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Volume 9 (2009), Pages 68-85
Research Article

Presynaptic CRF1 Receptors Mediate the Ethanol Enhancement of GABAergic Transmission in the Mouse Central Amygdala

1Burnham Institute for Medical Research, La Jolla, CA, United States
2Committee on the Neurobiology of Addictive Disorders, Alcohol Research Center, Scripps Research Institute, San Diego, CA, United States
3Department of Molecular and Integrative Neurosciences, Alcohol Research Center, Scripps Research Institute, San Diego, CA, United States
4Chemical Biology Research Branch, National Institute on Drug Abuse National Institute on Alcohol Abuse and Alcoholism, National Institutes of Health, Bethesda, MD, United States

Received 22 July 2008; Revised 31 December 2008; Accepted 1 January 2009

Academic Editor: Sergi Ferre

Copyright © 2009 Zhiguo Nie et al.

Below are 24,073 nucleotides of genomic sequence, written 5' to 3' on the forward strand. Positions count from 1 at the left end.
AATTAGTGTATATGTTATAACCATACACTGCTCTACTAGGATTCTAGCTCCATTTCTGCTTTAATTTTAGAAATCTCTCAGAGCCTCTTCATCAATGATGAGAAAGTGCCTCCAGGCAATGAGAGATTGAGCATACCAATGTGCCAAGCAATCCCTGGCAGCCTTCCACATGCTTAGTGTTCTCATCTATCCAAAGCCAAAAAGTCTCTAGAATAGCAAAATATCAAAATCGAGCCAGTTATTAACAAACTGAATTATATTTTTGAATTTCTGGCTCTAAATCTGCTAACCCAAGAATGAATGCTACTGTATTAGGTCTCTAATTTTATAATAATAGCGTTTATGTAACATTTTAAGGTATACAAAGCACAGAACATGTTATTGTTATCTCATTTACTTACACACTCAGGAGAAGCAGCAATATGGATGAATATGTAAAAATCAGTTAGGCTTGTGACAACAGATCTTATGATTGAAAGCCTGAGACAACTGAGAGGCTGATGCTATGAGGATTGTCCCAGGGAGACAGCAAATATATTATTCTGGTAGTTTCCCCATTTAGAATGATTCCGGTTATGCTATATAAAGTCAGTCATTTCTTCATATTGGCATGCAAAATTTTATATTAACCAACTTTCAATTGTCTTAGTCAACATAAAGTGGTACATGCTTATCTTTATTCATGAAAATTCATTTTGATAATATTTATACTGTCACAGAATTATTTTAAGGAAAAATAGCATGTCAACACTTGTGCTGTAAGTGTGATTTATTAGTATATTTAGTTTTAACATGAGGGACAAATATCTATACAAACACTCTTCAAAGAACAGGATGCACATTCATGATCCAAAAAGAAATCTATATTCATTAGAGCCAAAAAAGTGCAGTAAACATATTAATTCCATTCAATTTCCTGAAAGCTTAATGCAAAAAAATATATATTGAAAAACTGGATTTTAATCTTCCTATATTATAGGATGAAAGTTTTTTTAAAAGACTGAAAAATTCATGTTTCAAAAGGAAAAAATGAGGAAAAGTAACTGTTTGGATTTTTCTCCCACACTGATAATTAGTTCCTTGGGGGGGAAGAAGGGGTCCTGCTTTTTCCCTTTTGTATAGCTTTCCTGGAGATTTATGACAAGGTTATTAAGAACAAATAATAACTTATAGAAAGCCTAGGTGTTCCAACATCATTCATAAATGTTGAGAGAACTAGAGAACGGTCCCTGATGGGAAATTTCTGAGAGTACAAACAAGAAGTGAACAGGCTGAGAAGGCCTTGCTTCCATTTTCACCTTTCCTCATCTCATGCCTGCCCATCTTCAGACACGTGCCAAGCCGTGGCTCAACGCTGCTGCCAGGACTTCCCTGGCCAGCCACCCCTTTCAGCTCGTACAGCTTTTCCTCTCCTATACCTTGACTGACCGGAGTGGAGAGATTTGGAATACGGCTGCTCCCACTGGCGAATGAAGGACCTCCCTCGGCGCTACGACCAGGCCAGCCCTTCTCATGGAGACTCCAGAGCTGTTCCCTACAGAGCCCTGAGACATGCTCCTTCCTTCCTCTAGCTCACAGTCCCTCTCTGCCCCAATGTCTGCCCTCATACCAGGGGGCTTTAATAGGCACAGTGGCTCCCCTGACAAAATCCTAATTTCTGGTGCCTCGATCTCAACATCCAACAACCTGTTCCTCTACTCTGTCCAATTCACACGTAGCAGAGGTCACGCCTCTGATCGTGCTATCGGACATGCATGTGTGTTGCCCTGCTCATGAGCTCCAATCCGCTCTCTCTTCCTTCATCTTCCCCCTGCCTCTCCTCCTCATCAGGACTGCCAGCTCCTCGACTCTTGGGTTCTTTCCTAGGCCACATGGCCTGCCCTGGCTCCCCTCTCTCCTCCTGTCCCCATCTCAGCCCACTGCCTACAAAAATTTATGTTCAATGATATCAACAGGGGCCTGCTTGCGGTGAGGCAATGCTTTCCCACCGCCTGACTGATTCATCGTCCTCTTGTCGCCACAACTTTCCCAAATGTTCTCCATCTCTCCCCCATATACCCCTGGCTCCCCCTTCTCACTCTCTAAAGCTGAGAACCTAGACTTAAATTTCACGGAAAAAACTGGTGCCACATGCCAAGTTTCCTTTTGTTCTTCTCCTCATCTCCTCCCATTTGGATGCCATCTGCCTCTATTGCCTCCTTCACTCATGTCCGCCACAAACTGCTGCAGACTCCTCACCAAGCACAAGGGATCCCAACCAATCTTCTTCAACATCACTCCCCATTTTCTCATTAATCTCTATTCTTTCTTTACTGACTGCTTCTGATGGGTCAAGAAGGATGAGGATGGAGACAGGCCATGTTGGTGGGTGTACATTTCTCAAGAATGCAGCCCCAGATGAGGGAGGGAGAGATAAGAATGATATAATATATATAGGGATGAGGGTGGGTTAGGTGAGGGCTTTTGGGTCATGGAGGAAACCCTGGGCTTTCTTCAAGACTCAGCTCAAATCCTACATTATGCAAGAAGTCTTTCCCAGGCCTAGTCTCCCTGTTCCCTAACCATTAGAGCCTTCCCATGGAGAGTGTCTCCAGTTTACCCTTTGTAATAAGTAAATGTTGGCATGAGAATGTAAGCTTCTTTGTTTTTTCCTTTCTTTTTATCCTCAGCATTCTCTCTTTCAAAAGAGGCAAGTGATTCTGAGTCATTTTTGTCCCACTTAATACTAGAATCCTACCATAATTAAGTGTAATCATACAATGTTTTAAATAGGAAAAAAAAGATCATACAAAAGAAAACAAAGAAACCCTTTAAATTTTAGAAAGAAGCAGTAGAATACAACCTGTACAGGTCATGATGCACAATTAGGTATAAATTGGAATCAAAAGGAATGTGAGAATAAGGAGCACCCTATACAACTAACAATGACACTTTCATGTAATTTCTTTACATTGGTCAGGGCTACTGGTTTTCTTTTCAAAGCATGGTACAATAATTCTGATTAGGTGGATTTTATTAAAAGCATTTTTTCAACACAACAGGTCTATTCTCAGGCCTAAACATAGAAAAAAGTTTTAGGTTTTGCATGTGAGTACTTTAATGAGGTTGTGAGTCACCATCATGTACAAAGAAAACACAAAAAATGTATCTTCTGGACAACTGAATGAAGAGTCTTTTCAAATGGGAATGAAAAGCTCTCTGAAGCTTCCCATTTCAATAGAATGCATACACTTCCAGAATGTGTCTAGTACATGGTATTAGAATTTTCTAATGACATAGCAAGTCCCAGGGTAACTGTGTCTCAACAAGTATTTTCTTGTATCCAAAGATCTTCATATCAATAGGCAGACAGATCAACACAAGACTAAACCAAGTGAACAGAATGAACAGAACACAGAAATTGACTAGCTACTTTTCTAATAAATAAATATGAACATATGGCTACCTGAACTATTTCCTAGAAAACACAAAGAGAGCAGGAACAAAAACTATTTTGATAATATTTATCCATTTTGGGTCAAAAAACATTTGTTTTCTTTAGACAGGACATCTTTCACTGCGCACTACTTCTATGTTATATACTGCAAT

Corticotropin-releasing factor (CRF) is a 41-amino-acid neuropeptide involved in stress responses initiated from several brain areas, including the amygdala formation. Research shows a strong relationship between stress, brain CRF, and excessive alcohol consumption. Behavioral studies suggest that the central amygdala (CeA) is significantly involved in alcohol reward and dependence. We recently reported that the ethanol augmentation of GABAergic synaptic transmission in rat CeA involves CRF1 receptors, because both CRF and ethanol significantly enhanced the amplitude of evoked GABAergic inhibitory postsynaptic currents (IPSCs) in CeA neurons from wild-type (WT) and CRF2 knockout (KO) mice, but not in neurons of CRF1 KO mice. The present study extends these findings using selective CRF receptor ligands, gene KO models, and miniature IPSC (mIPSC) analysis to assess further a presynaptic role for the CRF receptors in mediating ethanol effects in the CeA. In whole-cell patch recordings of pharmacologically isolated GABAAergic IPSCs from slices of mouse CeA, both CRF and ethanol augmented evoked IPSCs in a concentration-dependent manner, with low EC50s. A CRF1 (but not CRF2) KO construct and the CRF1-selective nonpeptide antagonist NIH-3 (LWH-63) blocked the augmenting effect of both CRF and ethanol on evoked IPSCs. Furthermore, the new selective CRF1 agonist stressin1, but not the CRF2 agonist urocortin 3, also increased evoked IPSC amplitudes. Both CRF and ethanol decreased paired-pulse facilitation (PPF) of evoked IPSCs and significantly enhanced the frequency, but not the amplitude, of spontaneous miniature GABAergic mIPSCs in CeA neurons of WT mice, suggesting a presynaptic site of action. The PPF effect of ethanol was abolished in CeA neurons of CRF1 KO mice. The CRF1 antagonist NIH-3 blocked the CRF- and ethanol-induced enhancement of mIPSC frequency in CeA neurons. These data indicate that presynaptic CRF1 receptors play a critical role in permitting or mediating ethanol enhancement of GABAergic synaptic transmission in CeA, via increased vesicular GABA release, and thus may be a rational target for the treatment of alcohol abuse and alcoholism.